I think it was close to 9.30 pm when we pulled into Wellington railway station, and then we had to wait for our luggage to be taken off the train, but again everyone was in a good mood and didn't seem to mind. The train staff had made an announcement about the free bus that connects with the ferry terminal. My ears pricked up at that, I'd have to investigate further, but not tonight. 

Once I got my bag (it was among the last to be taken off the train, I was beginning to wonder if it'd got lost somewhere) I asked one of the railway staff if he knew the street where my hotel was on. I'd booked The Holiday Inn because it was walking distance from the railway. He wasn't sure, so he ckecked with someone else, and I was on my way in no time, pulling my suitcase behind me.

I was a bit wary about travelling around a strange city late on a Friday night, but there weren't many people around, and I ended up following a couple from the train anyway, so at least I had the illusion of "safety in numbers". And the Holiday Inn wasn't too far away either, but I was glad to see it. Despite sitting around watching the scenery most of the, I was tired and looking forward to getting out of the clothes I'd been wearing for the past 15 hours.

I had a blissful room! Two double beds offered a small mountain of pillows each, and the wall-to-wall window offered a good view over the harbour. Lights from the boats and the houses twinkled like ferryland!
The room had a fridge (it also had a mini-bar, and there was room service, but looking at the prices I was glad I'd had dinner on the train after all.) The bathroom was spacious, I quite liked the wall of frosted glass seperating bathroom from the bed area, the complimentary toiletries were high quality, and oh joy! The room had a bath!

Now, I'm from Sydney, which has had below-average rainfall for quite a few years, and conserving water has been etched into my psyche...but ,Toto, I wasn't in Sydney anymore. I was in a country that got plenty of rain, had just passed through lush green countryside to prove it got plenty of rain. I was feeling grotty after a 14+ hour train trip and that bath was calling me. I can't remember the last time I indulged in a bath. (And before you jump to the wrong conclusion, I had been indulging in plenty of timed short showers!) I ran the bath and had a nice long soak and it felt wonderful!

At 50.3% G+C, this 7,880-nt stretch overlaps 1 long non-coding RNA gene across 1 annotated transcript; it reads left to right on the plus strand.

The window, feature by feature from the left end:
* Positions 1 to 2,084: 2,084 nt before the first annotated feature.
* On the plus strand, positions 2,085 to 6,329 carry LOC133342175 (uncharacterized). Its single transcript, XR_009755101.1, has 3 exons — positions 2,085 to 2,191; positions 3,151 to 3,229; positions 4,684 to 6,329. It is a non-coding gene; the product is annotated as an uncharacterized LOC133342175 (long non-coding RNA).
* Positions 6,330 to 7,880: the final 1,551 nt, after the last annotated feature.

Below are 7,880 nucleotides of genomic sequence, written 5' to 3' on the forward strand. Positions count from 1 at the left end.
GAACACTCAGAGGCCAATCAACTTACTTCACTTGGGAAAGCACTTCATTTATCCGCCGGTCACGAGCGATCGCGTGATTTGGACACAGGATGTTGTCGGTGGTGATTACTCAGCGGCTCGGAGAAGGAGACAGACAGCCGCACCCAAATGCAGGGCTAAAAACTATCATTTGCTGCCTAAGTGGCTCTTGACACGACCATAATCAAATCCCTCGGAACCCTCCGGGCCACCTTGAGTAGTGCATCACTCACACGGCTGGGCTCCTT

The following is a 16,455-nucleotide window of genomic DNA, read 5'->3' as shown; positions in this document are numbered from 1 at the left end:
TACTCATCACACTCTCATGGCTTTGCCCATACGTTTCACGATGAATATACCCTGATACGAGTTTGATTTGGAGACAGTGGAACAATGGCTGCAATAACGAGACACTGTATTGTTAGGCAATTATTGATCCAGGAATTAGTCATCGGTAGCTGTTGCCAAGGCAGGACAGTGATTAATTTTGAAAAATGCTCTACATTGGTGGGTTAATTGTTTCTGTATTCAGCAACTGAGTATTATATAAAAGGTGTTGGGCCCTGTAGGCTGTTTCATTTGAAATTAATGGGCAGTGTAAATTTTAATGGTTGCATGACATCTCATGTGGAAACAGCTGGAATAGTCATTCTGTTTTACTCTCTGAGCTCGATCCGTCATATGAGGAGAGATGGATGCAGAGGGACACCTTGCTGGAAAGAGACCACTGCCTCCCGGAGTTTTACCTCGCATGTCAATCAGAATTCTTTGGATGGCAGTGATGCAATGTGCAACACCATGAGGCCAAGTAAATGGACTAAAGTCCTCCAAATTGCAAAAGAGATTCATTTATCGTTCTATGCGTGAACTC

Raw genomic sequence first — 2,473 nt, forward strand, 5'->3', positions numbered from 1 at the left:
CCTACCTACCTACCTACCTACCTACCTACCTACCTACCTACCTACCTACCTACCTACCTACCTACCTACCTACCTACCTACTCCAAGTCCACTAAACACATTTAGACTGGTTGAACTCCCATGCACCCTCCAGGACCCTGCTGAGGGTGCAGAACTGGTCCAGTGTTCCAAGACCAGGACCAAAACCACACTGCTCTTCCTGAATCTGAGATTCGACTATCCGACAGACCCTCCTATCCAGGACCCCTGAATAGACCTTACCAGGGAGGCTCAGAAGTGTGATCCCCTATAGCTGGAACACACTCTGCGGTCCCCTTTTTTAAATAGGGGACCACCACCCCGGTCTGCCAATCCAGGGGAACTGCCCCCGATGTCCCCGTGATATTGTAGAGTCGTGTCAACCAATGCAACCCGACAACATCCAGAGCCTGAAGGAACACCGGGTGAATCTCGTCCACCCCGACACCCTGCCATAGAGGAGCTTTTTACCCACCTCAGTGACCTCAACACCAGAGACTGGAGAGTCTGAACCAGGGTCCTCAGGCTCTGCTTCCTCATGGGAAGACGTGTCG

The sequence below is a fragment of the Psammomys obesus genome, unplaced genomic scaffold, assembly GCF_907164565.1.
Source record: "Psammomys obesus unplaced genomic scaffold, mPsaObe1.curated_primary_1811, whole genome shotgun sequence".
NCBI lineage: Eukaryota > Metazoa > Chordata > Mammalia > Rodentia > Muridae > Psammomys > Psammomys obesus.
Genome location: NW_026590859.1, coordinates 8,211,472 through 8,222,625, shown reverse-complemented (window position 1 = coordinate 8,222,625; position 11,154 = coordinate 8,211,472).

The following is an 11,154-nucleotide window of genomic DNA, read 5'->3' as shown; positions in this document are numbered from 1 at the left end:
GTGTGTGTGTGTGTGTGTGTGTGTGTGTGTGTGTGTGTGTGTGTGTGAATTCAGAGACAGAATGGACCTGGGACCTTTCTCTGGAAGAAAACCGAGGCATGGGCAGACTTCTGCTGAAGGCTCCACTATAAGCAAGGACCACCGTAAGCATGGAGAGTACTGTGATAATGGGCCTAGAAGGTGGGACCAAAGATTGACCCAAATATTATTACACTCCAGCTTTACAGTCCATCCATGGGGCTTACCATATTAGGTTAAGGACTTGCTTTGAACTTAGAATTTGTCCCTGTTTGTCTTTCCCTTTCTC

In my PJ's I crawled into bed, and I would have turned on the bedside lamp so I culd write for a bit if I could have worked out where the switch to the bedside lamp was! It wasn't in "the usual places" and I became frustrated being unable to find it (there's *another* intelligence test I've failed!) In the end I figured I could do without it, crawled into the very comfortable bed, admired the pretty view of the harbour through the sheer organza curtains and went to sleep moments later.

Next morning I found the bedside lamp switch! Half-way along the electrical cord. Didn't think to try and look there, though I *did* look at the end of the cord where it slipped into the wall just in case. The cord was black, the switch was black, the wall they were next to was black and I'm visually impaired, that explains why I didn't find it.

The day was grey and overcast so I packed my raincoat and headed off to see Wellington.

I had to chuckle when I glanced down a side-street and saw their distinctive beehive shaped  parliament house. a few clocks from the motel. Linda Cox Chan had led Helen Small, Gary Armstrong and I a merry dance to find it - or rather a stamp shop very close to it - the last time I'd been to Wellington (also the first time I'd been to Wellington) about 19 years ago. We'd all seperately come over for a NZ con, all had a late flight out of Wellington and had spent the day sight-seeing together. Now here I was within stones throw of the place!

I made for the wharf and what had seemed like their cultural precinct on the maps I'd studied, but very little seemed to be open that time of morning. (The cultural centre I was after was actually up the other end of the wharf complex and I discovered that later in the day.) While wandering around trying to get my barings I stumbled upon "The Old Bank" building which had the look and feel of a NZ version of the Queen Victoria Building in Sydney - lots of boutique shops, and an added surprise! It had the remains of an old sailing ship buried in its basement. It had been discovered while they were excavating the bank's basement, and you can still see part of it through a viewing area underneath the stairs. The ship had been purchased by a local merchant when its former owner couldn't afford to repair it to make it seaworthy.Tied up to the pier It served as a warehouse and auction rooms in its...bu t what was it doing several blocks away from the waterside where I'd been earlier in the morning? 

Turns out an earthquake had lifted what had been the earlier waterline a couple of metres into the air in the 1800's, leaving the locals to develop the new wharf area and redevelop the old. They'd done that, and the ship had been forgotten about until it was rediscovered.